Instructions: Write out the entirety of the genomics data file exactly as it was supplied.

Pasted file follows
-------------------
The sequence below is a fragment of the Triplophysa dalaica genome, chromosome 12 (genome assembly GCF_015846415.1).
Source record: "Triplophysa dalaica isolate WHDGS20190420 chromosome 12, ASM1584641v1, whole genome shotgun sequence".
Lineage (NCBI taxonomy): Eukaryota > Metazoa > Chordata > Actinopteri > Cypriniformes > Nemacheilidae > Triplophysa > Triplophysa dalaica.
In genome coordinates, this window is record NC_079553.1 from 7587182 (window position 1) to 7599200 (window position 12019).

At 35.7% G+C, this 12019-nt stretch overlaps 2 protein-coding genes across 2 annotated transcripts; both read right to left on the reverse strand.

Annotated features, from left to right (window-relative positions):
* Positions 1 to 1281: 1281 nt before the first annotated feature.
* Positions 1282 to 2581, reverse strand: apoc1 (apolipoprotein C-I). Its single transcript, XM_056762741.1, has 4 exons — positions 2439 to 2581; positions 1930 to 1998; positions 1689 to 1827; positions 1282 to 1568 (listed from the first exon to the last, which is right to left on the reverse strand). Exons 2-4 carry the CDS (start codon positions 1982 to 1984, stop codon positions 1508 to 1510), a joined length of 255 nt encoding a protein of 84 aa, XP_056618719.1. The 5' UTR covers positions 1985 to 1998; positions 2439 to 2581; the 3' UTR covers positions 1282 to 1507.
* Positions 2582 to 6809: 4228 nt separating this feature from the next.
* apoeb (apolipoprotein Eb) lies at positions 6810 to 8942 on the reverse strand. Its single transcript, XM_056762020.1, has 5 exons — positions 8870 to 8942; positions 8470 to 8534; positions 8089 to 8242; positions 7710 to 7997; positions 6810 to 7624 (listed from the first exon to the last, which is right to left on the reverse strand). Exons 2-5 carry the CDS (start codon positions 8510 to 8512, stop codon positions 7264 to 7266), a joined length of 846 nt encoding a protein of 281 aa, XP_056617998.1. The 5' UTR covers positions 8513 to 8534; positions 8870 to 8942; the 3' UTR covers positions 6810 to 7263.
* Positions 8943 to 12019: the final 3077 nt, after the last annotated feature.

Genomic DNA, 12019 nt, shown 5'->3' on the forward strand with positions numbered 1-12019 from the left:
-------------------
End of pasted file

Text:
The sequence below is a fragment of the Triplophysa dalaica genome, chromosome 12 (genome assembly GCF_015846415.1).
Source record: "Triplophysa dalaica isolate WHDGS20190420 chromosome 12, ASM1584641v1, whole genome shotgun sequence".
Lineage (NCBI taxonomy): Eukaryota > Metazoa > Chordata > Actinopteri > Cypriniformes > Nemacheilidae > Triplophysa > Triplophysa dalaica.
In genome coordinates, this window is record NC_079553.1 from 7587182 (window position 1) to 7599200 (window position 12019).

At 35.7% G+C, this 12019-nt stretch overlaps 2 protein-coding genes across 2 annotated transcripts; both read right to left on the reverse strand.

Annotated features, from left to right (window-relative positions):
* Positions 1 to 1281: 1281 nt before the first annotated feature.
* Positions 1282 to 2581, reverse strand: apoc1 (apolipoprotein C-I). Its single transcript, XM_056762741.1, has 4 exons — positions 2439 to 2581; positions 1930 to 1998; positions 1689 to 1827; positions 1282 to 1568 (listed from the first exon to the last, which is right to left on the reverse strand). Exons 2-4 carry the CDS (start codon positions 1982 to 1984, stop codon positions 1508 to 1510), a joined length of 255 nt encoding a protein of 84 aa, XP_056618719.1. The 5' UTR covers positions 1985 to 1998; positions 2439 to 2581; the 3' UTR covers positions 1282 to 1507.
* Positions 2582 to 6809: 4228 nt separating this feature from the next.
* apoeb (apolipoprotein Eb) lies at positions 6810 to 8942 on the reverse strand. Its single transcript, XM_056762020.1, has 5 exons — positions 8870 to 8942; positions 8470 to 8534; positions 8089 to 8242; positions 7710 to 7997; positions 6810 to 7624 (listed from the first exon to the last, which is right to left on the reverse strand). Exons 2-5 carry the CDS (start codon positions 8510 to 8512, stop codon positions 7264 to 7266), a joined length of 846 nt encoding a protein of 281 aa, XP_056617998.1. The 5' UTR covers positions 8513 to 8534; positions 8870 to 8942; the 3' UTR covers positions 6810 to 7263.
* Positions 8943 to 12019: the final 3077 nt, after the last annotated feature.

Genomic DNA, 12019 nt, shown 5'->3' on the forward strand with positions numbered 1-12019 from the left: